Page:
• Special needs: Grooming by a professional groomer every 4 to 6 weeks.

Hairless dogs: Some hairless breeds grow tufts of hair on their heads, legs or tail, and grooming this hair is necessary to prevent mats. Hairless dog breeds include the Chinese Crested  and Xoloitzcuintli. These dogs should be brushed every other week.

  • Grooming tools: Bristle brush or hound glove.
  • Method: Gently brush in the direction the coat grows to help distribute natural oils onto skin and coat.
  • Special needs: Apply an oil-free moisturizer daily and a sunscreen with a minimum SPF 15 when outdoors.

Other brushes to consider

Whether your dog has long hair or short hair, you may want to consider using the following brushes as a part of your at-home grooming routine.

  • Undercoat brush: An undercoat brush, with its rounded, rotating teeth is beneficial for dogs who grow any type of undercoat. This brush helps prevent matting, remove loose fur and reduce shedding.
  • Flea comb: A flea comb can be used to help check your dog for fleas or help remove fleas if your dog contracts them. It can trap the pests and their debris in its close-set teeth. If you find evidence of fleas, you will need to follow up with appropriate flea treatment and ask your veterinarian about flea and tick medication.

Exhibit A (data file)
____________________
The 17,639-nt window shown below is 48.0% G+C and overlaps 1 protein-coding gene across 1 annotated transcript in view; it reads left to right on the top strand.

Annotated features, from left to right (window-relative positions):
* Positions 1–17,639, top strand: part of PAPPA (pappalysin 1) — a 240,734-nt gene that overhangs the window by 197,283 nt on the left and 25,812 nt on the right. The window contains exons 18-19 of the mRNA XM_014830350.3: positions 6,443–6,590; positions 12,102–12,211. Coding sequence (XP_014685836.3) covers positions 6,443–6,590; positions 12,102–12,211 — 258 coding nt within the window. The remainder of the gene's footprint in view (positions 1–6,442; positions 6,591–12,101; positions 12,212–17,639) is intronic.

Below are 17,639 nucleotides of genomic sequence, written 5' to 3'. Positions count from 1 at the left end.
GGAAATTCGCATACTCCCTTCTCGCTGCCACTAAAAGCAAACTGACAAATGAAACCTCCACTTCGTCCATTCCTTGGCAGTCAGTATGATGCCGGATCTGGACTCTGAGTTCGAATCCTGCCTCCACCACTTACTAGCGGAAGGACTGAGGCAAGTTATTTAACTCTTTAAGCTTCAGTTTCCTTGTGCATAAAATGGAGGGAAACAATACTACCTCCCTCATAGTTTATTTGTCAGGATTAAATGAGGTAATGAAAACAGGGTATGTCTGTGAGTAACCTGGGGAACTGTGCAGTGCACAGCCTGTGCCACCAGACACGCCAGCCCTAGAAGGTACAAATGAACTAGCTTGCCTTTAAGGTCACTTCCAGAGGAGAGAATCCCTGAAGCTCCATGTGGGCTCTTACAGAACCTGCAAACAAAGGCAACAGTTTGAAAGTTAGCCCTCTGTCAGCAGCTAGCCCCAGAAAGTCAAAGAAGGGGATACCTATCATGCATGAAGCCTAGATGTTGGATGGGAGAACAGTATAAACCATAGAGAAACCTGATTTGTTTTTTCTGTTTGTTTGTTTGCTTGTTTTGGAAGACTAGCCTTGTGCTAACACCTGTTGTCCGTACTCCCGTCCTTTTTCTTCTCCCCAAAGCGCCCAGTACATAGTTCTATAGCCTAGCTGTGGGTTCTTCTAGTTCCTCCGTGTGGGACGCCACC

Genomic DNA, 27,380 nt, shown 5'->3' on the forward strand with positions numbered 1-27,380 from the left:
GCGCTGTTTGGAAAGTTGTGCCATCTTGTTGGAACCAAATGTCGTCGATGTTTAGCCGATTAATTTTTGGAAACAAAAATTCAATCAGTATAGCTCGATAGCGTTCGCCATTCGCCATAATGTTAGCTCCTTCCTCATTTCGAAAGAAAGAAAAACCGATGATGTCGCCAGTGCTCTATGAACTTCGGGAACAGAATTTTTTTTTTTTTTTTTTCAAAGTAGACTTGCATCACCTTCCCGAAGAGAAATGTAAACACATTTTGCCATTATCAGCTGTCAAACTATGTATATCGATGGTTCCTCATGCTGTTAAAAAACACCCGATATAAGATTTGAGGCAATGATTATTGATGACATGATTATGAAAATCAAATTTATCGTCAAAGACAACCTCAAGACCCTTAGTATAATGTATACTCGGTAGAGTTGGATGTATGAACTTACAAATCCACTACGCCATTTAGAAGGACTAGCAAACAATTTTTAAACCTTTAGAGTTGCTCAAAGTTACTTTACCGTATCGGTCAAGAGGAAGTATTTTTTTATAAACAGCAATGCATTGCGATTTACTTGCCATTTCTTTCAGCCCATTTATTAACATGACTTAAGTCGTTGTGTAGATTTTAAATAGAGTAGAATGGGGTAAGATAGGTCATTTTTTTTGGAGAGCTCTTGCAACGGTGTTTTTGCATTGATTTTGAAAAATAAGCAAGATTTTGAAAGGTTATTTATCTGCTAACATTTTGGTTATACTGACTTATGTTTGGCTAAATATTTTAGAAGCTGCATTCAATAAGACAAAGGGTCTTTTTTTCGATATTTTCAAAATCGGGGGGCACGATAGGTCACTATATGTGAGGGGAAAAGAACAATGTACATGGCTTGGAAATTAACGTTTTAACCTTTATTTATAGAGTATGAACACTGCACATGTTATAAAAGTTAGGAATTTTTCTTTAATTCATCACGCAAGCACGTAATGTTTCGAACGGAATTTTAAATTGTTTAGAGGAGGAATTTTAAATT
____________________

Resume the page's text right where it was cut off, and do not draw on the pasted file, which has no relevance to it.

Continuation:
• Dematting comb: Demaatting combs are specifically designed to help break up mats on your pet’s fur. They tend to have longer prongs than some other combs and brushes that pick apart and untangle matted hair.

How to use a dematting comb

If your dog is prone to regular matting, a dematting comb can help remove mats easily and painlessly. Follow these steps for using a dematting comb:

  • Step 1: Isolate the mat on your pet’s fur. Spray it with a pet-safe detangler to moisten it and work the detangler into the mat with your fingers.
  • Step 2: Hold the mat in your nondominant hand. Holding it will help you avoid pulling and tugging on your dog’s skin and causing pain. Using your other hand, firmly hold the dematting comb and begin at the ends of the mat. Use a picking motion to start breaking up the hairs.
  • Step 3: Gradually work your way to the bottom of the mat using the same motion. Avoid pulling the dematting comb through the hair. Simply use the same picking motion to break up the mat.

No matter what type of coat your dog has, you can find all of these essential grooming tools at Petco. If you have any questions about what type of coat your specific breed falls into, or if you have a mixed breed dog, your local Petco groomer is happy to help point you in the right direction.